To avoid this, you need to account for two things: first, every subsequent pour is thinner than the initial pours, just to be careful that it does not trap any air bubbles. Second, that all layers except the final coat are not smooth. It’s better if every coat that gets poured over is not smooth and can have the roughness to which the next layer holds on. This brings us to sanding.

Best Practices for Epoxy Over Epoxy

Sanding is crucial when you’re laying multiple coats of epoxy on a vertical level because the higher the number of coats stacks up, the more the smoothness of the lower levels affects the stability of the higher layers. 

After you have poured the first layer of epoxy, you must wait the entire time it takes for the resin to cure. Once it has cured not just to the touch but to functional perfection, You move on to the sanding process.

You take a sanding block or a coarse sanding paper-like product and sand away the surface. Then you pour a well-mixed coat of the same resin over the initial layer. It is crucial to work with the same resin unless there is an artistic benefit to going out of your way and choosing different resins. This ensures that stacking layers of epoxy doesn’t lead to unstable coats.

Even for artistic reasons, I would recommend working with the same epoxy and albeit with different pigments instead of working with different epoxies altogether. As long as the project has the clarity or color you want, and each layer is stable enough not to impact the project’s longevity adversely, you don’t need to worry about this too much.

There are certain advantages and disadvantages to using this method, and you must understand them because there also exists an alternative. It is to simply get a deeper pour epoxy resin, work in an extremely hot environment, and pour it much deeper than you would a regular epoxy resin.

Pros and Cons of Pouring Epoxy at Once

The advantages of a thicker pour are that you don’t have to spend as much time waiting for the epoxy to cure, though you might still need to work with multiple (yet fewer) layers. The next key benefit is that you don’t have to be as consistent with each pour because you’re most likely laying a single coat, and as long as you’re consistent once, you don’t have to worry about the second pour matching the consistency of the first one.

Pros and Cons of Epoxy Over Epoxy

Most artists prefer to work with multiple layers of epoxy because, first of all, you don’t have to work with a special kind of epoxy resin that is suited for deeper pours. This is cost-effective. The second advantage of having multiple pours is that it gives the artist more control and time away from the project.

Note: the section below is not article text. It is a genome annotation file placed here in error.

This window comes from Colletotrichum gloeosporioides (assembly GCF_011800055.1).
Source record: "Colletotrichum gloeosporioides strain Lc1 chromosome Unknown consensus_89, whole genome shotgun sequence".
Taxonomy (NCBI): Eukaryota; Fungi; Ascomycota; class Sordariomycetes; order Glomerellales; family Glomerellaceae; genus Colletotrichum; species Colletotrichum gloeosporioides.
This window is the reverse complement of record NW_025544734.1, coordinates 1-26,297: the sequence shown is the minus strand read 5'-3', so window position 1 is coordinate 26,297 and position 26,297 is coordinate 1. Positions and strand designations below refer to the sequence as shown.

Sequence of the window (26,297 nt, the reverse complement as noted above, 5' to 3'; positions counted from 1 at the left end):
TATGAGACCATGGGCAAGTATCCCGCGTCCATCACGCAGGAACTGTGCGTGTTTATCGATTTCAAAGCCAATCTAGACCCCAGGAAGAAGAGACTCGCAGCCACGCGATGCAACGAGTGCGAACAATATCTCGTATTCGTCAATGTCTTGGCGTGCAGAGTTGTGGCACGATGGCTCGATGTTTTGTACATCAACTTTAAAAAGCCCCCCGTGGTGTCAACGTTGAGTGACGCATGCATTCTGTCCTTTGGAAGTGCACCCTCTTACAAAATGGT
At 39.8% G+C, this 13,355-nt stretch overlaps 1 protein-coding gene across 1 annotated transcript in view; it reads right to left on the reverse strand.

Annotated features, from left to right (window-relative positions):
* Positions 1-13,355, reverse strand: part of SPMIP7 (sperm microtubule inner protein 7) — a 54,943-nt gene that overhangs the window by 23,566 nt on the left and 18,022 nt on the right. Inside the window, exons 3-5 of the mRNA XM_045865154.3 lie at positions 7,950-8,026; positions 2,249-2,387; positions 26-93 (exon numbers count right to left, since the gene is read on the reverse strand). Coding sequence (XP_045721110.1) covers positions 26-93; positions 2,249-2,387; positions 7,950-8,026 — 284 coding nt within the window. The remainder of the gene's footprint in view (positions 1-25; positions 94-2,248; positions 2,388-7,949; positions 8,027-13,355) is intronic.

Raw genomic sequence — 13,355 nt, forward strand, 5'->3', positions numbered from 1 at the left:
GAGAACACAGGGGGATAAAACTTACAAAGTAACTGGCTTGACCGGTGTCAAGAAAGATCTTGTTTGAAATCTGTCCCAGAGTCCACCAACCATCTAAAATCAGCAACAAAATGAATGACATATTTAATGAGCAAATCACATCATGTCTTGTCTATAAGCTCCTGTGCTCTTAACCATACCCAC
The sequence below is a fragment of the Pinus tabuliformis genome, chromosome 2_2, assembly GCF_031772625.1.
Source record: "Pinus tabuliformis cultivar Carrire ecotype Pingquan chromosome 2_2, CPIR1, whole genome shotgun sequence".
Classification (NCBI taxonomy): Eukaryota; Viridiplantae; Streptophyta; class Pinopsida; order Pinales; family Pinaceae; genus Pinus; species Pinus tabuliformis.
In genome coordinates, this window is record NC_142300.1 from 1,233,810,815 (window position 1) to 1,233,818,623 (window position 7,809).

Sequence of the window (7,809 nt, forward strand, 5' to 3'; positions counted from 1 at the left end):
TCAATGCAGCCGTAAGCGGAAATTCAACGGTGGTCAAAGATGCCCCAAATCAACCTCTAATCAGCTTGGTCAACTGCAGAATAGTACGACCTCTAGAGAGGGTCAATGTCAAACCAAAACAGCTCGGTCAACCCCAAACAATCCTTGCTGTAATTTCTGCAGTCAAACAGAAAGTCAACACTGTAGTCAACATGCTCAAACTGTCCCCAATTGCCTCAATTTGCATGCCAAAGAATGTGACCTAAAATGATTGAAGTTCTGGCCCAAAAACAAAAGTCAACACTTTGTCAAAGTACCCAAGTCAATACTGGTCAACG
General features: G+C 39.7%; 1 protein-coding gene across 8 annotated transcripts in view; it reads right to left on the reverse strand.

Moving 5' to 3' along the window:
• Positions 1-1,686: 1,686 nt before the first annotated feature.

Thirdly, it reduces the risk of bubbles significantly because one is working with far fewer, far shallower layers. It also reduces the need for heat even though you still have to work in a hot environment. Finally, it allows the artist to fix mistakes, whereas a deeper pour resin has to be poured the first time perfectly.

The drawbacks of applying epoxy over epoxy are that if you do not know what you’re doing, you might waste expensive epoxy resin material. Laying layer after layer while none is cured will either cause air bubbles or result in a project that remains perpetually uncured. Read this article to know how to get rid of epoxy that hasn’t cured.

The other disadvantage of applying multiple layers without knowing what you’re doing is that you might apply the topcoat. In contrast, the bottom layer is not rough enough to hold on to the epoxy beneath. This is especially the case if the epoxy resin has a high gloss finish. Most epoxy resins cure smoothly with a clear finish, making them bad surfaces for subsequent coats unless sanded properly.

But the method covered above includes sanding, and if you do it well, this disadvantage doesn’t apply. Almost all drawbacks of stacking multiple coats of epoxy vertically come from not doing it properly. As long as you apply the steps in this post, you will get all the advantages of laying epoxy over epoxy without the drawbacks.

Final Thoughts

Applying multiple coats of epoxy resin isn’t anything new. As a long-established practice, it has its well-known dos and don’ts. The golden rule that sums up the practice is as follows: you must wait for a layer to cure before sanding it and pouring the next coat.

Jedediah Arnold

Jedediah has been working with epoxy resin for a couple of years. When he started, he wanted to share everything he learned as he learned it which continues.